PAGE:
Erdogan, who narrowly escaped capture and possible death on the night of the coup, told Reuters in an interview last week that the military, NATO's second-biggest, needed "fresh blood". The dishonorable discharges included around 40 percent of Turkey's admirals and generals.

"Our armed forces will be much stronger with the latest decree we are preparing. Our force commanders will report to the defense minister," Erdogan said in an interview on Saturday with A Haber, a private broadcaster. "Military schools will be shut down... We will establish a national defence university."

He also said he wanted the national intelligence agency and the chief of general staff, the most senior military officer, to report directly to the presidency, moves that would require a constitutional change and therefore the backing of opposition parties.

Erdogan also said that a total of 10,137 people have been formally arrested following the coup.


UK News

"Gung-ho Approach"

British Prime Minister Theresa May was concerned about the security implications of a planned Chinese investment in the new Hinkley Point nuclear plant and intervened personally to delay the project, Vince Cable said on Saturday. The plan by France's EDF to build two reactors with financial backing from a Chinese state-owned company was championed by May's predecessor David Cameron as a sign of Britain's openness to foreign investment. But just hours before a signing ceremony was due to take place on Friday, May's new government said it would review the project again, raising concerns that Britain's approach to infrastructure deals, energy supply and foreign investment may be changing.

The decision could prove a test for May, with any attempt to renegotiate the terms of the project potentially straining relations with Paris and Beijing at a time when Britain is seeking to build trade deals following the country's vote to leave the European Union.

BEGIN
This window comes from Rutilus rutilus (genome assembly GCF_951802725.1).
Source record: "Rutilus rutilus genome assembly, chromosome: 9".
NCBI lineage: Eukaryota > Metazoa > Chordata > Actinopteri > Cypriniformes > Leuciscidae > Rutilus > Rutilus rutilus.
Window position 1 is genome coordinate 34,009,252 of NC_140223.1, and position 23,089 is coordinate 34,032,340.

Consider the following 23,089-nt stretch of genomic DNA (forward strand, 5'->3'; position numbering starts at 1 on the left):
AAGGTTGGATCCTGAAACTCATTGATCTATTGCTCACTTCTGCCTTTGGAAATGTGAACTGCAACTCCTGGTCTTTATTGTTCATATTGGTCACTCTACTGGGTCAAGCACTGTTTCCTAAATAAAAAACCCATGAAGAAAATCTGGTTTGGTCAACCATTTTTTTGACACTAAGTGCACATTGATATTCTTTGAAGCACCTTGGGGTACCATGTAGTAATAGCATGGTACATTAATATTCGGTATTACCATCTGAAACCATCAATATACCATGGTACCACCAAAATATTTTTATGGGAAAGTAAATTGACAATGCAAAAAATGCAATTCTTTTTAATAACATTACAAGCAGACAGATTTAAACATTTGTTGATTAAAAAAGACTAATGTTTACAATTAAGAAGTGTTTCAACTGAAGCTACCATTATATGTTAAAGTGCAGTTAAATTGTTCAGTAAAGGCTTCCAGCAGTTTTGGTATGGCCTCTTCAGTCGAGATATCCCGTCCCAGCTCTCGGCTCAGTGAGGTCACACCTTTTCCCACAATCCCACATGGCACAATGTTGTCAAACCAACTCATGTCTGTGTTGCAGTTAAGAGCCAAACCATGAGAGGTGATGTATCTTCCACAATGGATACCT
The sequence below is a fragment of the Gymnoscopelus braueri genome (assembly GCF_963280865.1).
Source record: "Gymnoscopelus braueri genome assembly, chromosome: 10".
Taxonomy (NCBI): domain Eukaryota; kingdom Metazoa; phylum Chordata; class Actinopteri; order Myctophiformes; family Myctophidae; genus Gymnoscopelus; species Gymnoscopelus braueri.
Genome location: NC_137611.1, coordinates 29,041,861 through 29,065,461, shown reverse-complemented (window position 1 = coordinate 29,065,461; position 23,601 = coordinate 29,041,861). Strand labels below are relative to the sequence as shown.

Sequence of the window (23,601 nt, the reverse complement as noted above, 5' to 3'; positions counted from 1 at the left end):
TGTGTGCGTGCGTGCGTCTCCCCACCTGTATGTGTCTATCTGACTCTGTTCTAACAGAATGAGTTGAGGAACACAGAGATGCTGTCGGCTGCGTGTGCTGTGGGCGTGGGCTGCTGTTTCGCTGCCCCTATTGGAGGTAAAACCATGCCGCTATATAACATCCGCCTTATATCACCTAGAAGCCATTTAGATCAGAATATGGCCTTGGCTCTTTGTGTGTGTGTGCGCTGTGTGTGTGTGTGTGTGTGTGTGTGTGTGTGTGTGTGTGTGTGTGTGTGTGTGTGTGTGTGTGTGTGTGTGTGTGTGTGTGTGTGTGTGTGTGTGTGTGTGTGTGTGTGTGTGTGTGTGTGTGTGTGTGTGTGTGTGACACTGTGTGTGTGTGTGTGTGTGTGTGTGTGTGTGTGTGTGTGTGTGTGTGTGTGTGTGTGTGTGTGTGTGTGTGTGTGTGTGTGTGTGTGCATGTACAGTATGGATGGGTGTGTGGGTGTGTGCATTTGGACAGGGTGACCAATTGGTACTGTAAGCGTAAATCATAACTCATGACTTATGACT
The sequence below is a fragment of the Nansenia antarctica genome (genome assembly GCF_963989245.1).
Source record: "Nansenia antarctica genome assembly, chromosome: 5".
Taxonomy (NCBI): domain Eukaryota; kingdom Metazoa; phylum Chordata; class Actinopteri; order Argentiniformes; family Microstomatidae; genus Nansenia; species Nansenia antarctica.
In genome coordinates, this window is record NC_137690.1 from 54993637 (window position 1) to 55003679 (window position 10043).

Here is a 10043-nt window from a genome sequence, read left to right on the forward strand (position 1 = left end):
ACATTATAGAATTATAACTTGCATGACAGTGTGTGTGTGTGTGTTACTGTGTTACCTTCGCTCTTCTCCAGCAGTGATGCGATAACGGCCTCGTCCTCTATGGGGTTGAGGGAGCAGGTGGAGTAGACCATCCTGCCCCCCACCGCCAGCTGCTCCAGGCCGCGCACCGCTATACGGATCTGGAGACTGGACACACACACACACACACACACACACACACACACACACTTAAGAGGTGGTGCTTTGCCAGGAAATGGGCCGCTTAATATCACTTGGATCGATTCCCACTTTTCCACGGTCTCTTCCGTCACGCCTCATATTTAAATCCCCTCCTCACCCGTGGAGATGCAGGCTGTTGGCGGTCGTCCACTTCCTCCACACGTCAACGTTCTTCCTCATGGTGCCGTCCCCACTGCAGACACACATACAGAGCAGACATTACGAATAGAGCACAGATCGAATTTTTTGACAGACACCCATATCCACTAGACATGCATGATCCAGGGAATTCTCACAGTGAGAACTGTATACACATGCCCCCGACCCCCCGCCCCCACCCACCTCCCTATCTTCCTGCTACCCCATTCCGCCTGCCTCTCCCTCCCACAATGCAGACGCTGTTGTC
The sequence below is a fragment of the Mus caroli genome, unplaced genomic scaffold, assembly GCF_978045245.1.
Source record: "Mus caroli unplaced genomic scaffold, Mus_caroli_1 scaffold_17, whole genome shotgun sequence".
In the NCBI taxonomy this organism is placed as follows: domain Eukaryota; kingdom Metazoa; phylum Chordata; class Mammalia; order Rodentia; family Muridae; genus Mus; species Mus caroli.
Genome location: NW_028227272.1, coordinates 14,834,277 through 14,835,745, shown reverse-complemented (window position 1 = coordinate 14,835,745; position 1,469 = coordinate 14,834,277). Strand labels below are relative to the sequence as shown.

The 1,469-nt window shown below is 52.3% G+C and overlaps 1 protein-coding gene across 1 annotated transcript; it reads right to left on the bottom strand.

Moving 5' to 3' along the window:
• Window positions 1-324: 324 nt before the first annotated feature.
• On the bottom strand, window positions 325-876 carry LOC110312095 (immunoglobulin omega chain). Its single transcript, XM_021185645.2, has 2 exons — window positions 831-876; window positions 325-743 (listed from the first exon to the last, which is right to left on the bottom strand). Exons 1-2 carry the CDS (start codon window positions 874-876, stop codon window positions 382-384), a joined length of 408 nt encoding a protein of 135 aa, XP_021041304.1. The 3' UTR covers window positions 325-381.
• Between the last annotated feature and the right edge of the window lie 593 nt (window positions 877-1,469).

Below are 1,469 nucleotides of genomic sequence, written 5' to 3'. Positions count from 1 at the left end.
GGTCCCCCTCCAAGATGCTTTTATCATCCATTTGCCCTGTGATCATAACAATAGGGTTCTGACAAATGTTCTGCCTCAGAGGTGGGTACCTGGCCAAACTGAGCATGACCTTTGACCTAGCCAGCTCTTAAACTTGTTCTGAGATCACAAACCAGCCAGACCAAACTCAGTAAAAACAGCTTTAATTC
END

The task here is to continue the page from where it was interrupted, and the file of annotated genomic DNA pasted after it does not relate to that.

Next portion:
"When we were in government Theresa May was quite clear she was unhappy about the rather gung-ho approach to Chinese investment that we had," Vince Cable, Britain's former business secretary, told BBC Radio. He later told Sky News her concerns over China's involvement were linked to national security. "This was an issue that was raised in general but it was also raised specifically in relation to Hinkley," he said.

Britain and EDF first reached a broad commercial agreement on the project in 2013. China got involved two years later when Downing Street laid on a state visit for President Xi Jinping, designed to cement a "Golden Era" of relations between the two countries.

Cameron said he wanted to build a "lasting friendship" with Beijing and George Osborne, his chancellor, pitched Britain as China's "best partner in the West" even as other Western nations took a more cautious view of Chinese investment.

 

Zika Concerns

British health officials have urged pregnant women to consider postponing non-essential travel to Florida after the state confirmed the first cases of the Zika virus that were not linked to travel. Florida, which is a popular holiday destination for Britons, reported four cases of local transmission on Friday. Officials said that those infected had probably been bitten by a mosquito, and said they suspected the cases originated in a one-square-mile area north of downtown Miami.

"Pregnant women should consider postponing non-essential travel to affected areas until after the pregnancy," Public Health England, the government's public health agency, said. It said the risk in Florida from Zika was considered moderate based on the number and spread of cases.


Long Read

More than twenty years after the fall of apartheid in South Africa, inequality still prevails. In particular, inequality has become a stark feature of the urban landscape in South African cities. This gallery of aerial photos (one of which is seen above) shows how the barrier between wealth and absolute poverty is often little more than a tree line or a road.

To choose doubt as a philosophy of life is akin to choosing immobility as a means of transportation.
— Yann Martel